Here’s how you can participate…

Wu is compiling a list of datasets that investigative reporters would like to have. This would be ideally be data that is supposed to be public, but in practice is difficult to get in searchable electronic format.

Wu wants to understand not just which types of government data are in demand but what kinds of problems reporters are encountering in trying to obtain data. FCC cannot compel the release of data, but the agency could make recommendation on how to improve the situation.

To submit your government data wish list and complaint list, e-mail Irene Wu.

June 08, 2010

AJR research: Which news orgs have reporters on agency beats?

The current issue of American Journalism Review includes an article by Jodie Enda which contends: “Watchdog reporting is at an alarming low at many federal agencies and departments whose actions have a huge impact on the lives of American citizens.”

AJR has some data to back this up…

The story, Capital Flight, features an interactive chart and table showing which key federal agencies are currently covered by full-time beat reporters at mainstream news orgs.

AJR’s data shows that in 2003, 23 news organizations had staff reporters based in Washington, DC who are assigned at least two-thirds time to cover the Dept. of Defense. By 2010, that number shrank to 10. Similarly, in 2003 10 news organizations had DC-based staffers covering the State Dept. at least two-thirds time; by 2010, only nine did.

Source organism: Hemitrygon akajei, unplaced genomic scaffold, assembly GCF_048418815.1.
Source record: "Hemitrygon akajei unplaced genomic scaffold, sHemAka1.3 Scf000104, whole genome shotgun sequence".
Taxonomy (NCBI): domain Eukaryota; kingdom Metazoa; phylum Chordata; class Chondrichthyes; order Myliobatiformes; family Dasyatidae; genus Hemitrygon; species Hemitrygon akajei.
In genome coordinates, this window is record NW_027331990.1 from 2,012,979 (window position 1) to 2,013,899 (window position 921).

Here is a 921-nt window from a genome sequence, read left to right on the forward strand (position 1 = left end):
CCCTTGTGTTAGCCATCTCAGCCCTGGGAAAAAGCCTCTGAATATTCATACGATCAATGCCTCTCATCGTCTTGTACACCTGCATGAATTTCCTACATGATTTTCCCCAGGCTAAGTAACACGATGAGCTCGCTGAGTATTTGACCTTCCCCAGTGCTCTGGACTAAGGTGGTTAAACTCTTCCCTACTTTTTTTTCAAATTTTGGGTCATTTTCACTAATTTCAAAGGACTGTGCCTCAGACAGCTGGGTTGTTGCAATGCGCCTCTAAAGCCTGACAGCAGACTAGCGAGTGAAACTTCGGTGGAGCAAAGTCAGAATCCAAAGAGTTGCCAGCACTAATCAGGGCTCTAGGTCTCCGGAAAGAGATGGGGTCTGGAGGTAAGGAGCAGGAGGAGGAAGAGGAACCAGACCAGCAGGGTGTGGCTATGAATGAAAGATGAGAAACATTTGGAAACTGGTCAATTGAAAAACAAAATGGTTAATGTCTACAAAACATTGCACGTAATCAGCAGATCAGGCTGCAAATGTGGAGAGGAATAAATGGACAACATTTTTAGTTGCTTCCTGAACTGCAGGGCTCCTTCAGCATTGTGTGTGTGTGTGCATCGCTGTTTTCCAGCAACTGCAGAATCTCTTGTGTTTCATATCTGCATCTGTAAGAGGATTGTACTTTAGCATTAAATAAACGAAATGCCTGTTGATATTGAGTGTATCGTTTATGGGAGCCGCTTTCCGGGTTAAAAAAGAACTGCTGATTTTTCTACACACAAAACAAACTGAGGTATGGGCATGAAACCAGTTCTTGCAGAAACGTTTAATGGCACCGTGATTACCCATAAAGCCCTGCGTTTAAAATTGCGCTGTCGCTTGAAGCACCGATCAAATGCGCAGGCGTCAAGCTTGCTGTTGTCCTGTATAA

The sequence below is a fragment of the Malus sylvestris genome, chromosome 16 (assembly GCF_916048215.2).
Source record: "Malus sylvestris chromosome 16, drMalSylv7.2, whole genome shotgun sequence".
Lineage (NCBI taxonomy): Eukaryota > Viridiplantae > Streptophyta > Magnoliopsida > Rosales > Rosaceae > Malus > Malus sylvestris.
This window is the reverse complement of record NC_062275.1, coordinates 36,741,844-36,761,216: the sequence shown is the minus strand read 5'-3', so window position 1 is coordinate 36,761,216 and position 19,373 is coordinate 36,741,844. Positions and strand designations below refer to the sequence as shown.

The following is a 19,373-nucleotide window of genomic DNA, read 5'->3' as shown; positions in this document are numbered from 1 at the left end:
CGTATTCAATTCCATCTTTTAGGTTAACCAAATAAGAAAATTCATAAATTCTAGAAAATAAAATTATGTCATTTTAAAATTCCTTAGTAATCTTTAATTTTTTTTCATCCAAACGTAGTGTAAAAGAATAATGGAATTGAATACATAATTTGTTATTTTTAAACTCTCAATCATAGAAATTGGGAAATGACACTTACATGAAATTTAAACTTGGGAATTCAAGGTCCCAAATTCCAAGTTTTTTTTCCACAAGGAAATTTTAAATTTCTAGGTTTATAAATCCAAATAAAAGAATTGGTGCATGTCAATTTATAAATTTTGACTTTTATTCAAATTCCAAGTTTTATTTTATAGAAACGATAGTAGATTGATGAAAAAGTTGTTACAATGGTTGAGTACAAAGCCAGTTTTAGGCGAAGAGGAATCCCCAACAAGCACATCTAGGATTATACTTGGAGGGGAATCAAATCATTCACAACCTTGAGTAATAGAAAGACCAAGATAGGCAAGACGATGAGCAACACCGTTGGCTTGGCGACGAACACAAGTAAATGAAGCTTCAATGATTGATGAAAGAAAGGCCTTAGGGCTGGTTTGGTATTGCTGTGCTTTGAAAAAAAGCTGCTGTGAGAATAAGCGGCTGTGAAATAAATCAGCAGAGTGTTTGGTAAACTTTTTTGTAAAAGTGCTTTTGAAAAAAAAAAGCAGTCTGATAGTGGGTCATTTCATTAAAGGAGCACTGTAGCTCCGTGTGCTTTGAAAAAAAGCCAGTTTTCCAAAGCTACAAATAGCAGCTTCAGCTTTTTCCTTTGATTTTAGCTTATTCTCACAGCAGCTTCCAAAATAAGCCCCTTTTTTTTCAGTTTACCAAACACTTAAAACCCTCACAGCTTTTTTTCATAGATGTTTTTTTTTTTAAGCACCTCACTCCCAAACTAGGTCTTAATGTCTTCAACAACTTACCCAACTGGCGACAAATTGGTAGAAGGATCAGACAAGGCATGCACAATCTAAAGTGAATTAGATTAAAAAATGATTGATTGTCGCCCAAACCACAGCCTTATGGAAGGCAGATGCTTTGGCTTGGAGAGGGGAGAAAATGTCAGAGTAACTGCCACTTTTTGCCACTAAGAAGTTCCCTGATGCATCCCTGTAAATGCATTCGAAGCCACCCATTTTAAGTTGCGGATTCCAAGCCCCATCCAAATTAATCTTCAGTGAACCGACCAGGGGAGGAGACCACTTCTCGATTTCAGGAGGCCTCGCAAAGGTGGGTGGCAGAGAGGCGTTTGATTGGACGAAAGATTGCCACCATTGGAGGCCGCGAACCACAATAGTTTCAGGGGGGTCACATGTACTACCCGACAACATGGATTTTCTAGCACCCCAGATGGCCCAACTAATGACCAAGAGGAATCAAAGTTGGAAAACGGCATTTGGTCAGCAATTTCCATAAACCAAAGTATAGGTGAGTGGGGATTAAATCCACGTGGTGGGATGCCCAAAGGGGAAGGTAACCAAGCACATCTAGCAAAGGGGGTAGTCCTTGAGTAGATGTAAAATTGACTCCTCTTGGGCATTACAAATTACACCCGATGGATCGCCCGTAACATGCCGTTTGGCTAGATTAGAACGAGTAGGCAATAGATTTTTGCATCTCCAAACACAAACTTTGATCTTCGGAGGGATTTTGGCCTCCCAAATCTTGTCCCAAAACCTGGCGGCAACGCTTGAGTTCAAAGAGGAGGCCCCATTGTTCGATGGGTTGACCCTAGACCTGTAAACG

However, in 2010 four federal agencies that previously had not been the main beat for any DC-based reporter (the Nuclear Regulatory Commission, Consumer Products Safety Commission, Federal Energy Regulatory Commission, and the Dept. of Housing and Urban Development) had been assigned beat reporters.

July 06, 2010

News (and Newsrooms) in the Networking Age

If you’re trying to wrap your head around the transformation of the media industry, a good place to start might be the idea of “perestroika”—the old Soviet term that described the dramatic restructuring of its most mature institutions. That, in fact, is the theme for an industry gathering in Philadelphia later this month that explores the transformation of computing, communications, business, and society in the Network Age, while asking the question: After everything is connected, “what’s next?”

The July 29-30 Supernova forum, co-hosted by the Wharton School of the University of Pennsylvania, is produced by Kevin Werbach, a former FCC technology official and organizer of the PC Forum with Esther Dyson. Technologists, entrepreneurs, business executives, investors, and policymakers will come together to discuss three overarching themes.—evolving digital infrastructure and platforms, models for networked business innovation, and transforming or replacing established institutions.

Tech policy forum participants include White House official Beth Noveck, Comcast Executive Vice President David Cohen, Google’s Washington counsel Richard Whitt and BuzzMachine’s Jeff Jarvis. And other participants will also lead discussion at afternoon unconferences and “challenge sessions.”

Check out the agenda and register here.

If, on the other hand, you’re just trying to figure out the restructuring of your own newsroom, the gathering for you might be the International Newsroom Summit in London, Sept. 8-9.